Today is a bad day to be a mortgage rate shopper. Mortgage rates rose sharply Tuesday afternoon after the Federal Reserve released the minutes from its March meeting.
Mortgage rates of all types -- FHA, conventional, jumbo, VA and USDA -- are rising. In some cases, sharply.
The Federal Open Market Committee meets eight times annually to discuss U.S. monetary policy and, when appropriate, to add, remove, and/or revise policy already in place.
3 weeks after the FOMC meets, the Federal Reserve publishes what's known as the Fed Minutes. The Fed Minutes are similar to the minutes from a condo board meeting, or a corporate conference call -- it summarizes the conversations that shaped the meeting, and is loaded with detail.
Investors pay close attention to the Fed Minutes because the Federal Reserve swings a big stick with respect to Wall Street.
Since 2008, Fed policies have helped drive stock markets up and bond pricing down, creating the low mortgage rate environment to which we've all grown accustomed. As a result, when investors believe the Fed is close to withdrawing said policies, mortgage rate rise.
That's what happened Tuesday. Mortgage rates rose in all 50 states.
The March Fed Minutes show a Federal Reserve committed to improving the U.S. economy, but clearly within a "Wait-and-See" mode. After 2 rounds of quantitative easing, Fed members are watching employment data improve, housing numbers rebound, and an increase in consumer spending.
Before launching new stimulus a la QE3, the Federal Reserve seems content to ride out the current spate of economic expansion. Wall Street wasn't prepped for that.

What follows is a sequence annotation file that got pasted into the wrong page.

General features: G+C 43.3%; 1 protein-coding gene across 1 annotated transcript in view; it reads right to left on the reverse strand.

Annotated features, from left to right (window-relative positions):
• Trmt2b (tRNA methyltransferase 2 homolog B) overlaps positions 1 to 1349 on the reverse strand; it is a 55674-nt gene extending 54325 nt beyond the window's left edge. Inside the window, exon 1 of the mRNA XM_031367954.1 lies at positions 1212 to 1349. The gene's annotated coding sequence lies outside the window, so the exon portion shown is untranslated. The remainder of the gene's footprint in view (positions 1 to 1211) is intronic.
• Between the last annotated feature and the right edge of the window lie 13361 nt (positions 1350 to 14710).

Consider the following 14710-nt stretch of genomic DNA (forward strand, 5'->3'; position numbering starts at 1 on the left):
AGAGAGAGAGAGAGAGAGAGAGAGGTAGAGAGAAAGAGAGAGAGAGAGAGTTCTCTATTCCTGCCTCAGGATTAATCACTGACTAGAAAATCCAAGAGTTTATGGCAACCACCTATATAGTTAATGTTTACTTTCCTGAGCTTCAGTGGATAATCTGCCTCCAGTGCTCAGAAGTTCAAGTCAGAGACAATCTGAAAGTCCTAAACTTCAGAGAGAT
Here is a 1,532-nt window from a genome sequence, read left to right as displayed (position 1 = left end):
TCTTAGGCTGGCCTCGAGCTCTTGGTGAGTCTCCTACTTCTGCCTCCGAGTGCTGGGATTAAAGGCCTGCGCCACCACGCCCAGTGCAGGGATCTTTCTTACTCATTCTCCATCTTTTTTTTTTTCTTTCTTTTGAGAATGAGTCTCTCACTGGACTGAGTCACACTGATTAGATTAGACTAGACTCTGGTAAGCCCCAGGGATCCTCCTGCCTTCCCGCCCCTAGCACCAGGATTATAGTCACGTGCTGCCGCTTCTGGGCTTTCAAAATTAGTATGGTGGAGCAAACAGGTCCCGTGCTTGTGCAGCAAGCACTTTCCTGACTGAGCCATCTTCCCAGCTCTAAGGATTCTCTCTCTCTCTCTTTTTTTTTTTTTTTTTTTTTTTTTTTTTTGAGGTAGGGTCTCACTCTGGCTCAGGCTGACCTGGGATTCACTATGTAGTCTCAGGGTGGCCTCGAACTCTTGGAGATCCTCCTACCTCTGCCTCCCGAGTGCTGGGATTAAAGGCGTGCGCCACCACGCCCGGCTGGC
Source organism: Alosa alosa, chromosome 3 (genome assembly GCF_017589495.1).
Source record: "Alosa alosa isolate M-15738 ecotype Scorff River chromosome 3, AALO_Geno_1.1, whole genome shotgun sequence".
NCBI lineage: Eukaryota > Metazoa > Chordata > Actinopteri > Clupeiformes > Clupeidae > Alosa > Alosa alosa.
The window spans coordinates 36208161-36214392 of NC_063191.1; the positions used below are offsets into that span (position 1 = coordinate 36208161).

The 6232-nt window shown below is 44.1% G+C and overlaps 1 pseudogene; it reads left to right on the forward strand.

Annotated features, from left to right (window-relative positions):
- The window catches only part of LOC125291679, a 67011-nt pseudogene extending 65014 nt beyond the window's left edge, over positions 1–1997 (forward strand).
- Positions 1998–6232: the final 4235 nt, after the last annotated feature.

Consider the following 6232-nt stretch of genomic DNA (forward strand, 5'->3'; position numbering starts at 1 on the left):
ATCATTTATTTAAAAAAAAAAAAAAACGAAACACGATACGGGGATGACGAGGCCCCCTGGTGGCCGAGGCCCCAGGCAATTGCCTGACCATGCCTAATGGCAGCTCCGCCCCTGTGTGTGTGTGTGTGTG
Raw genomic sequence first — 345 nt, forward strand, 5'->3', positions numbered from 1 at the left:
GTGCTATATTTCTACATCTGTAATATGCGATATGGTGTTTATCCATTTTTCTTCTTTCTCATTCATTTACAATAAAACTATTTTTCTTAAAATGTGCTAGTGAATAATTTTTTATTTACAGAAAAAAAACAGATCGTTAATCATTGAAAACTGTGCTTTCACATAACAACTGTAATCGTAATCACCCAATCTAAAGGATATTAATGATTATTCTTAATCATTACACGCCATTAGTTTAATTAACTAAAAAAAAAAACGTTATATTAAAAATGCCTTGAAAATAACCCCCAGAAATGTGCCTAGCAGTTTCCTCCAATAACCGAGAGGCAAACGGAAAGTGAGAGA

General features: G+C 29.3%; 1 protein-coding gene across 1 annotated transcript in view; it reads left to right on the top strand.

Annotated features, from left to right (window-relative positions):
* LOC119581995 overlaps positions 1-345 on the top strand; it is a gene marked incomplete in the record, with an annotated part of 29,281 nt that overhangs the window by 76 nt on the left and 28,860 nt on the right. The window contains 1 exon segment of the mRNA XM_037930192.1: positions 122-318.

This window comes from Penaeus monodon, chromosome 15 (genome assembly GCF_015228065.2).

Based on comments from Fed Chairman Ben Bernanke made last week, investors thought a new stimulus round was imminent; likely to follow even the slightest economic hiccup. Today, those expectations are reversed.
Based on the March Fed Minutes, the Federal Reserve is unlikely to add new market stimulus, short of the economy losing its momentum, or deflation setting in. And, right now, with growth occurring steadily and consistently, and with inflation running just short of 2 percent, markets are at risk for neither.
30-year fixed rate mortgage rates had famously dropped below 4 percent last week.
They're back above 4 percent now.
Since 20 weeks ago, mortgage rates have held within a very tight range. They've dropped as low as 3.875% for borrowers willing to pay discount points, but have failed to break below that.
One thing that's for certain, though, mortgage rates are wound tighter than a coil.
Each time they rise, they don't rise slowly -- they rise quickly. This tells us that mortgage rates are unsustainable at their current, sub-4 levels. As a rate shopper, consider this your call-to-action. It's time to start that refinance. It's time to lock that mortgage rate. Get started with a rate quote.
The information contained on The Mortgage Reports website is for informational purposes only and is not an advertisement for products offered by Full Beaker. The views and opinions expressed herein are those of the author and do not reflect the policy or position of Full Beaker, its officers, parent, or affiliates.
Ron Z. Real Estate Agent
I am a full-time Realtor and I look forward to daily updates from The Mortgage Reports. The advice is useful and the insight is important. Thank you!
Sandi C. Customer Service Representative
The Mortgage Reports has been extremely helpful in educating me about mortgages, and what is available. Thank you for all that you do!
Mohammed Y. Retired
The Mortgage Reports is informative and I read it daily. I am grateful for the knowledge I have gained.
2015 Conforming & FHA Loan Limits
Mortgage loan limits for every U.S. county,
as published by Fannie Mae & Freddie Mac, and the FHA.